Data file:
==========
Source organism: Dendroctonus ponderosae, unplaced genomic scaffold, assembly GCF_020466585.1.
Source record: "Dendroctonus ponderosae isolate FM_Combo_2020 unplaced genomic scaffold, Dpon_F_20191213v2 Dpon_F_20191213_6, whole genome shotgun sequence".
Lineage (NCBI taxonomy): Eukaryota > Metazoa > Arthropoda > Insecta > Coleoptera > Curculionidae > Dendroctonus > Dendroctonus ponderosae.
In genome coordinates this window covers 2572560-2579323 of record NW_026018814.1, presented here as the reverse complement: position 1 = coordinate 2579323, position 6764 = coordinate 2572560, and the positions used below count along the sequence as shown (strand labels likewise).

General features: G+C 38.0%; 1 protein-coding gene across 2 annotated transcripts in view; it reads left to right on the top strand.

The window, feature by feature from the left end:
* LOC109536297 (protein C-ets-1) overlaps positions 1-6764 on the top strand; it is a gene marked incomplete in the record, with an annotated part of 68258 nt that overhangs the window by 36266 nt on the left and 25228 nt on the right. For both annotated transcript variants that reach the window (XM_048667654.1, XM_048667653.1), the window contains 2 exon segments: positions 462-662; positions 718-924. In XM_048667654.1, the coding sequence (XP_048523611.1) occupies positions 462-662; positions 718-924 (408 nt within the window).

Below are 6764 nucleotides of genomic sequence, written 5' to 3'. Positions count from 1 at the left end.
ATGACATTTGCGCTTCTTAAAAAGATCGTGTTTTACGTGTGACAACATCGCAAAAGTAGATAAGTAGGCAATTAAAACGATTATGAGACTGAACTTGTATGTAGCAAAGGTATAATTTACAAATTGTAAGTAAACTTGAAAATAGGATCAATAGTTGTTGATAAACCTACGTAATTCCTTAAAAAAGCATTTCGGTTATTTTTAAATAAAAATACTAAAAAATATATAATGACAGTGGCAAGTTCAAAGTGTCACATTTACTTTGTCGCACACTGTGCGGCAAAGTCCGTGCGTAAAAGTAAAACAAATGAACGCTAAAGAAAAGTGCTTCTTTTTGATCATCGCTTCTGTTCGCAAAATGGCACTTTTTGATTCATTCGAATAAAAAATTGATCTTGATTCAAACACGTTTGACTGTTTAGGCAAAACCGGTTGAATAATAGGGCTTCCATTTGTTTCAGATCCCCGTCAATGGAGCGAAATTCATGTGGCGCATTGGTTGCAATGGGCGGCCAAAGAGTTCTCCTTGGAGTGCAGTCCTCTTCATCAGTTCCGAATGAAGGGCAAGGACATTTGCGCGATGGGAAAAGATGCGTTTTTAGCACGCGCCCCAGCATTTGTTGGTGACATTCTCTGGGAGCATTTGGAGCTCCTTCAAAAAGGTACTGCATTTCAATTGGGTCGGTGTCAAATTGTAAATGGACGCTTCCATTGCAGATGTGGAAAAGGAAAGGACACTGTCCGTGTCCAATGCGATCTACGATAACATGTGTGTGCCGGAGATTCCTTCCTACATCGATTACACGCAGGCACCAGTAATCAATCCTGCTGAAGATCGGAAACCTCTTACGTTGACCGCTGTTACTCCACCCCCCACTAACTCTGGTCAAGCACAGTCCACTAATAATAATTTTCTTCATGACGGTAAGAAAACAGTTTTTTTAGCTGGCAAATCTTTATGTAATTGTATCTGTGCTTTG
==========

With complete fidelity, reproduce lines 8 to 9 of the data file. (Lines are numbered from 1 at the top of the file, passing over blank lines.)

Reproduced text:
Below are 6764 nucleotides of genomic sequence, written 5' to 3'. Positions count from 1 at the left end.
ATGACATTTGCGCTTCTTAAAAAGATCGTGTTTTACGTGTGACAACATCGCAAAAGTAGATAAGTAGGCAATTAAAACGATTATGAGACTGAACTTGTATGTAGCAAAGGTATAATTTACAAATTGTAAGTAAACTTGAAAATAGGATCAATAGTTGTTGATAAACCTACGTAATTCCTTAAAAAAGCATTTCGGTTATTTTTAAATAAAAATACTAAAAAATATATAATGACAGTGGCAAGTTCAAAGTGTCACATTTACTTTGTCGCACACTGTGCGGCAAAGTCCGTGCGTAAAAGTAAAACAAATGAACGCTAAAGAAAAGTGCTTCTTTTTGATCATCGCTTCTGTTCGCAAAATGGCACTTTTTGATTCATTCGAATAAAAAATTGATCTTGATTCAAACACGTTTGACTGTTTAGGCAAAACCGGTTGAATAATAGGGCTTCCATTTGTTTCAGATCCCCGTCAATGGAGCGAAATTCATGTGGCGCATTGGTTGCAATGGGCGGCCAAAGAGTTCTCCTTGGAGTGCAGTCCTCTTCATCAGTTCCGAATGAAGGGCAAGGACATTTGCGCGATGGGAAAAGATGCGTTTTTAGCACGCGCCCCAGCATTTGTTGGTGACATTCTCTGGGAGCATTTGGAGCTCCTTCAAAAAGGTACTGCATTTCAATTGGGTCGGTGTCAAATTGTAAATGGACGCTTCCATTGCAGATGTGGAAAAGGAAAGGACACTGTCCGTGTCCAATGCGATCTACGATAACATGTGTGTGCCGGAGATTCCTTCCTACATCGATTACACGCAGGCACCAGTAATCAATCCTGCTGAAGATCGGAAACCTCTTACGTTGACCGCTGTTACTCCACCCCCCACTAACTCTGGTCAAGCACAGTCCACTAATAATAATTTTCTTCATGACGGTAAGAAAACAGTTTTTTTAGCTGGCAAATCTTTATGTAATTGTATCTGTGCTTTG